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Trendsetters: Pain Management Pioneer

Throughout her career, Dr. Amy Baxter focused on pediatric pain management and led the crusade to teach other physicians about the importance of reducing needle pain. However, when the former emergency room pediatrician at Children’s Healthcare of Atlanta’s Scottish Rite Hospital witnessed her four-year-old child traumatized by an abrupt vaccination jab, she knew she had to do something more.

In 2009, with the help of a $1.1-million research grant from the National Institutes of Health, she launched a product that uses a combination of cold and vibration to block needle-stick pain.

“I knew that when you bumped your elbow and rubbed it, the rubbing would block the pain. And when you burned your finger and stuck it under cold water, it would block the pain,” she says. So she began trying to invent a device that would work in a similar way.

“When I was at Scottish Rite, I’d make prototypes in my basement with borrowed dead cellphones,” she says. “I started my company [MMJ Labs] and applied for a grant to study the mechanism of cold and vibration.” Realizing her cobbled together cellphone parts wouldn’t work commercially, she turned to Formation Design Group, an Atlanta product development company, to create Buzzy, a high-frequency, vibrating ice pack that helps block pain signals to the brain.

Not only did she have to initially sell medical practitioners on Buzzy’s effectiveness, she also had to raise awareness of the need for it. Because of the increased number of childhood injections, she says there’s been a 252 percent increase in needle phobia over the past two decades. Nine years of research, more than 20 independent clinical trials and use in more than 31 million needle procedures prove Buzzy works.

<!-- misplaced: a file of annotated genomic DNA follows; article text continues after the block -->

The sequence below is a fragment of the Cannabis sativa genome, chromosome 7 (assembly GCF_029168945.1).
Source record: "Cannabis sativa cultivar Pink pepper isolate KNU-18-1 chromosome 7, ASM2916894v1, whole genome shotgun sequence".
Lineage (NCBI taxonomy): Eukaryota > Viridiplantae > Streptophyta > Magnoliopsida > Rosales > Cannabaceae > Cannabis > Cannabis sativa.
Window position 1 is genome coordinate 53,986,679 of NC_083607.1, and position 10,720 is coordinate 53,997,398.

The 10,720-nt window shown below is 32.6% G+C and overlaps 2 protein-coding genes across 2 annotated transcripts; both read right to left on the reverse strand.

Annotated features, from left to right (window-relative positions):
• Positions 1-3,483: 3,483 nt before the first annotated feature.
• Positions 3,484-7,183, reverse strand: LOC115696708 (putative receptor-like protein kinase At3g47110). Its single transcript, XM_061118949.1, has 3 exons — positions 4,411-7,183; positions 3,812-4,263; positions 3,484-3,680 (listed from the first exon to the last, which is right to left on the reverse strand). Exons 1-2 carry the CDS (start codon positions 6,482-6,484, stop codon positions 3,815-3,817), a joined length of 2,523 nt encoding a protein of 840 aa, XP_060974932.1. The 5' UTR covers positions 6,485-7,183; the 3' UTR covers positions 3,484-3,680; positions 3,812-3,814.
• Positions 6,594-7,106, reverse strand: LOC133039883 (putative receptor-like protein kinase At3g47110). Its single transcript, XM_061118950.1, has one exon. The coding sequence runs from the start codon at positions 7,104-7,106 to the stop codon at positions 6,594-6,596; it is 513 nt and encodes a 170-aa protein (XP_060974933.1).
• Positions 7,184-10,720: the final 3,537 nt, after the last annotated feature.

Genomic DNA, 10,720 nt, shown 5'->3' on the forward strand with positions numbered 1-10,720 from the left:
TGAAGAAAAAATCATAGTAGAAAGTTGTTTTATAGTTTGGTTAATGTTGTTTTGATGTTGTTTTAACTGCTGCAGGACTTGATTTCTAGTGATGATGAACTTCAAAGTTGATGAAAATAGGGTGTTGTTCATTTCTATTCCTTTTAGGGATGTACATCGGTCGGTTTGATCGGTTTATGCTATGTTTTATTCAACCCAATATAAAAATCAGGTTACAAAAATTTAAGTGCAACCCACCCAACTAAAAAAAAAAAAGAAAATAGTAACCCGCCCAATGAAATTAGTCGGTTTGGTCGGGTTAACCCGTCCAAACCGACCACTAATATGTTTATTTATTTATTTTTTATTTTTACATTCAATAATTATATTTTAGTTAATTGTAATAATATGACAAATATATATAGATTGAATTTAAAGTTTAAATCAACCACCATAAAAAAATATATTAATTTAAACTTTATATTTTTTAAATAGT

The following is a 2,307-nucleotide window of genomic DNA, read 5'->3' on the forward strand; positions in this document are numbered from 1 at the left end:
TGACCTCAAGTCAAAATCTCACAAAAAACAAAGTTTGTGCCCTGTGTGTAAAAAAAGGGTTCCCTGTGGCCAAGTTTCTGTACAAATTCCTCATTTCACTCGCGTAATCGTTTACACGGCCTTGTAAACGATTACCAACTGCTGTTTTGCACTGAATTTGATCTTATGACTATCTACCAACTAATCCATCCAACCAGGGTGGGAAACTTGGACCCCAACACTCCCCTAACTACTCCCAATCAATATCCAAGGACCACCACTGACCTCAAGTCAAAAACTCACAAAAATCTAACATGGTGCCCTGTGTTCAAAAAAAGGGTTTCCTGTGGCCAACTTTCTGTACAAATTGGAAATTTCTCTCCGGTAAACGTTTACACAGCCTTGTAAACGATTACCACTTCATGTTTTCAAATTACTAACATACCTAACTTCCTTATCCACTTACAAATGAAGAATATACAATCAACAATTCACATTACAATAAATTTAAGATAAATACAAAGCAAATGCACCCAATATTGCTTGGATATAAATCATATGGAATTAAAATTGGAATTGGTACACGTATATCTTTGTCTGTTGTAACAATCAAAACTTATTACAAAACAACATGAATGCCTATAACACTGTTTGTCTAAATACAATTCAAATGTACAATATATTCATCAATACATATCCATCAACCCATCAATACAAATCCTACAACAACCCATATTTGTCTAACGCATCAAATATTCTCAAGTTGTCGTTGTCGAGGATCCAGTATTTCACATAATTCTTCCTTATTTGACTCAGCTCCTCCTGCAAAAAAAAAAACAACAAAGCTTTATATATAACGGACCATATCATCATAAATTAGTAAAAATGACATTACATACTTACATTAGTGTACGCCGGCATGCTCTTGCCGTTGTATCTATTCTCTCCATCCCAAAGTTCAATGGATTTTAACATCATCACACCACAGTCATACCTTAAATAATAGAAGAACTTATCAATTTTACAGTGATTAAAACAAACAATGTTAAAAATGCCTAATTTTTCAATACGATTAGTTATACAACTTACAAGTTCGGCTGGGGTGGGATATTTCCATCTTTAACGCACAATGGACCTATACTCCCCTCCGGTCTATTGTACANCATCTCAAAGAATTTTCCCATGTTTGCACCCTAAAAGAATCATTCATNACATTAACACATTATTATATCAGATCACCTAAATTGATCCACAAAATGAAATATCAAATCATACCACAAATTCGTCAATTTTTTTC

In 2016, she quit practicing medicine in favor of being a full-time entrepreneur. With Buzzy’s success under her belt – and booming consumer sales – she turned her attention to other pain issues, including those that have led to the opioid crisis.

“Sixty percent of the time, [opioid addiction] starts with medical or surgical pain,” she says. After a colleague used Buzzy instead of drugs to alleviate his pain from a knee replacement, Baxter says she realized “that the public health benefit I could have was a lot bigger than just making people aware of how widespread needle fear was.” She went on to invent the consumer product VibraCool, which uses the same ice and vibration principles as Buzzy, but is adaptable to knees, ankles and wrists.

Not content to stop there, she is beginning a crowd-funding push this month for Backster, which will be a similar therapeutic device for lower back pain. She plans to begin shipping the new product to consumers early next year.

“I’m exhilarated to know on a daily basis that I’m making a difference to more lives than I could touch one at a time,” she says. “It’s completely fulfilling to bring all the parts of my experience together for a greater purpose.”

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